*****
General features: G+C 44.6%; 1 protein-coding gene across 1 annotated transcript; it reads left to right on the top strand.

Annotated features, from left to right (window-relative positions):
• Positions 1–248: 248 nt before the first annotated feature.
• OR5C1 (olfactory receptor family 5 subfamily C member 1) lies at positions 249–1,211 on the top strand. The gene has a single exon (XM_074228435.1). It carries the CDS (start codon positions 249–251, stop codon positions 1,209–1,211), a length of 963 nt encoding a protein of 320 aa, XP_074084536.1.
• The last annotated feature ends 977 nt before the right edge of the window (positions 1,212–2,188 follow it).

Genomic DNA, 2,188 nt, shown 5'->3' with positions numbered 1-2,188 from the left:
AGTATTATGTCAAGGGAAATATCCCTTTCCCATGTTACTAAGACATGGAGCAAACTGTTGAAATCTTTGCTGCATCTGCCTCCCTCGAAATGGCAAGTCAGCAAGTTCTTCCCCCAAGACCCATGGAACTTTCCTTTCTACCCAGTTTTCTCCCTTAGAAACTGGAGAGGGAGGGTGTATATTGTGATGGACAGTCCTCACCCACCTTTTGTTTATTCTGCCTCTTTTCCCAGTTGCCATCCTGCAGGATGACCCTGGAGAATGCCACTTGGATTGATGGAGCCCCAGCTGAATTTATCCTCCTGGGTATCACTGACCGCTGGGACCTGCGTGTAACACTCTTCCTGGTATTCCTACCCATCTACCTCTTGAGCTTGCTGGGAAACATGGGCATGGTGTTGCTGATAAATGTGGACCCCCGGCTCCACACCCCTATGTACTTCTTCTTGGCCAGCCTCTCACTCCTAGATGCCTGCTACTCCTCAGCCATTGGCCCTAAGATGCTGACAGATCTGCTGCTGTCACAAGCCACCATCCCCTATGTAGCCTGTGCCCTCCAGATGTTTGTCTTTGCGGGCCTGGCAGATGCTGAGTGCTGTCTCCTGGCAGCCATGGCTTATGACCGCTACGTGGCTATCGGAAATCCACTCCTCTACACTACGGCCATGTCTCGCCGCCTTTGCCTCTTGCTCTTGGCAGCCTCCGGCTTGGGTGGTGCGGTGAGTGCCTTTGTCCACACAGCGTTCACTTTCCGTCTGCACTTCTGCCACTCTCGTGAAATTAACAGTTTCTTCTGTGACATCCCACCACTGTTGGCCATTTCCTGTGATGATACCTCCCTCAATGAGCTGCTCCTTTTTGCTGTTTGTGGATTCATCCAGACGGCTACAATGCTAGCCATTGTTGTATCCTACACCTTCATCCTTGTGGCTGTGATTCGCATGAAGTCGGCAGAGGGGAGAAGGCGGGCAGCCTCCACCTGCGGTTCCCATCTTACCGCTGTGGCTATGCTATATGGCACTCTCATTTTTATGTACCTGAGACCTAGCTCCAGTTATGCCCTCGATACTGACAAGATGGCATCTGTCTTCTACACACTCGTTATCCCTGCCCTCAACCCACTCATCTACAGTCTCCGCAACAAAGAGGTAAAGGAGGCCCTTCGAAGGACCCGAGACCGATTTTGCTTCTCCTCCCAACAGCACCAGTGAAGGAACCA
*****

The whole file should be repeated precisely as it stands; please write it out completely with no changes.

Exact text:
General features: G+C 44.6%; 1 protein-coding gene across 1 annotated transcript; it reads left to right on the top strand.

Annotated features, from left to right (window-relative positions):
• Positions 1–248: 248 nt before the first annotated feature.
• OR5C1 (olfactory receptor family 5 subfamily C member 1) lies at positions 249–1,211 on the top strand. The gene has a single exon (XM_074228435.1). It carries the CDS (start codon positions 249–251, stop codon positions 1,209–1,211), a length of 963 nt encoding a protein of 320 aa, XP_074084536.1.
• The last annotated feature ends 977 nt before the right edge of the window (positions 1,212–2,188 follow it).

Genomic DNA, 2,188 nt, shown 5'->3' with positions numbered 1-2,188 from the left:
AGTATTATGTCAAGGGAAATATCCCTTTCCCATGTTACTAAGACATGGAGCAAACTGTTGAAATCTTTGCTGCATCTGCCTCCCTCGAAATGGCAAGTCAGCAAGTTCTTCCCCCAAGACCCATGGAACTTTCCTTTCTACCCAGTTTTCTCCCTTAGAAACTGGAGAGGGAGGGTGTATATTGTGATGGACAGTCCTCACCCACCTTTTGTTTATTCTGCCTCTTTTCCCAGTTGCCATCCTGCAGGATGACCCTGGAGAATGCCACTTGGATTGATGGAGCCCCAGCTGAATTTATCCTCCTGGGTATCACTGACCGCTGGGACCTGCGTGTAACACTCTTCCTGGTATTCCTACCCATCTACCTCTTGAGCTTGCTGGGAAACATGGGCATGGTGTTGCTGATAAATGTGGACCCCCGGCTCCACACCCCTATGTACTTCTTCTTGGCCAGCCTCTCACTCCTAGATGCCTGCTACTCCTCAGCCATTGGCCCTAAGATGCTGACAGATCTGCTGCTGTCACAAGCCACCATCCCCTATGTAGCCTGTGCCCTCCAGATGTTTGTCTTTGCGGGCCTGGCAGATGCTGAGTGCTGTCTCCTGGCAGCCATGGCTTATGACCGCTACGTGGCTATCGGAAATCCACTCCTCTACACTACGGCCATGTCTCGCCGCCTTTGCCTCTTGCTCTTGGCAGCCTCCGGCTTGGGTGGTGCGGTGAGTGCCTTTGTCCACACAGCGTTCACTTTCCGTCTGCACTTCTGCCACTCTCGTGAAATTAACAGTTTCTTCTGTGACATCCCACCACTGTTGGCCATTTCCTGTGATGATACCTCCCTCAATGAGCTGCTCCTTTTTGCTGTTTGTGGATTCATCCAGACGGCTACAATGCTAGCCATTGTTGTATCCTACACCTTCATCCTTGTGGCTGTGATTCGCATGAAGTCGGCAGAGGGGAGAAGGCGGGCAGCCTCCACCTGCGGTTCCCATCTTACCGCTGTGGCTATGCTATATGGCACTCTCATTTTTATGTACCTGAGACCTAGCTCCAGTTATGCCCTCGATACTGACAAGATGGCATCTGTCTTCTACACACTCGTTATCCCTGCCCTCAACCCACTCATCTACAGTCTCCGCAACAAAGAGGTAAAGGAGGCCCTTCGAAGGACCCGAGACCGATTTTGCTTCTCCTCCCAACAGCACCAGTGAAGGAACCA